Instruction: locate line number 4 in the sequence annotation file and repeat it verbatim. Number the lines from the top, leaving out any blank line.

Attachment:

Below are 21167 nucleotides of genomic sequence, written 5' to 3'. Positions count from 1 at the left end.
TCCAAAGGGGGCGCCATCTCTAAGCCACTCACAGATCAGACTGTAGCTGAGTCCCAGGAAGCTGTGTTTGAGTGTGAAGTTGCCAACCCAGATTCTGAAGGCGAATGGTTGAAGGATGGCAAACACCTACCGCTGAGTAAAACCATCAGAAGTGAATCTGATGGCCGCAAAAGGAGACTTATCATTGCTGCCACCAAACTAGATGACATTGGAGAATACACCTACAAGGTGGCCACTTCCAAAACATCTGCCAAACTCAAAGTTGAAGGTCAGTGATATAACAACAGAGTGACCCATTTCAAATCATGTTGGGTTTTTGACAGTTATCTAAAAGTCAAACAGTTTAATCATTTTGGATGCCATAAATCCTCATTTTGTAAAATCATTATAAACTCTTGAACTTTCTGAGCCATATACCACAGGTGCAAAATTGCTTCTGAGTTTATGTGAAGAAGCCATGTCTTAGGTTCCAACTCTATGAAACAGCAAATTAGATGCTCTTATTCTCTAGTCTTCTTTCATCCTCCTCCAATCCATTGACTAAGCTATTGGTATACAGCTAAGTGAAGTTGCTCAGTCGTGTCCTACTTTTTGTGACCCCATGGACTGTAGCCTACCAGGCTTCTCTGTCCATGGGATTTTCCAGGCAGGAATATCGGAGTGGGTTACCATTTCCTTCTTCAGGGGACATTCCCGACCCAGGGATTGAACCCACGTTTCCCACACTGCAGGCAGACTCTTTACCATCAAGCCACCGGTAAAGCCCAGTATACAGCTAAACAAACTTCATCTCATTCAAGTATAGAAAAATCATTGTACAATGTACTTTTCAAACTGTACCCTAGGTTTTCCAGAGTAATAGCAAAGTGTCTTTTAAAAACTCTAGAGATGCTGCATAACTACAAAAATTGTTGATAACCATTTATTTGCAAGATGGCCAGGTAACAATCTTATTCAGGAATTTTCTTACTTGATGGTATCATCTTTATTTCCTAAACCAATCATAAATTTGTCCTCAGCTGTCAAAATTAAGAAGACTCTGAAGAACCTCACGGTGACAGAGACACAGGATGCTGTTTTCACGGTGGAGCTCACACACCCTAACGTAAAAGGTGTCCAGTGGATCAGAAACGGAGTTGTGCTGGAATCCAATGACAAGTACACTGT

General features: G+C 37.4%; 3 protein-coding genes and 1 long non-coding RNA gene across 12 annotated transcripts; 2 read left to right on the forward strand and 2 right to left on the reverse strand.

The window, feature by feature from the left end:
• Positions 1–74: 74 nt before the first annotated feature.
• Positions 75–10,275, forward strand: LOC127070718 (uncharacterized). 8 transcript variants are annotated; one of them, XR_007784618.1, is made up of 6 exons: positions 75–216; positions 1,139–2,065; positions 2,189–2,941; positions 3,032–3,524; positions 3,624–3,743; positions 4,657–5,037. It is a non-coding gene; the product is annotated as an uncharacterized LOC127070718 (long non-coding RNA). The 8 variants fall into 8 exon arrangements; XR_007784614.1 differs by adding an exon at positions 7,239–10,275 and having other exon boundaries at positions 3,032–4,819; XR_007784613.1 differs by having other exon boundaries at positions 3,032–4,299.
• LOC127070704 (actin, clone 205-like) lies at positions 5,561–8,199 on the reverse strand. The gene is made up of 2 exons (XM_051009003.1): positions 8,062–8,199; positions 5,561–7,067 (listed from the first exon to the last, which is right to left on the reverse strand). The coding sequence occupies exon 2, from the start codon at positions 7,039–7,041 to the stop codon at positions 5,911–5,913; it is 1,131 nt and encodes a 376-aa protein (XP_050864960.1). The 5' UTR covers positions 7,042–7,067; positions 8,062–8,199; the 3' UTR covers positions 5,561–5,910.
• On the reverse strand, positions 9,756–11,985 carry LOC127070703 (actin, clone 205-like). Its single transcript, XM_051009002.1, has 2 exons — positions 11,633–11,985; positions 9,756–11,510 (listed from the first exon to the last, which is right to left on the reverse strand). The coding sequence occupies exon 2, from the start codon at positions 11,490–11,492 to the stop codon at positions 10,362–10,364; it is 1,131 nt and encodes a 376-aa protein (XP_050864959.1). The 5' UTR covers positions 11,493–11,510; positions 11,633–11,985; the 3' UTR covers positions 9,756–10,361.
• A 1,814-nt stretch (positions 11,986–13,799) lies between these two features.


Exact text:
The window, feature by feature from the left end: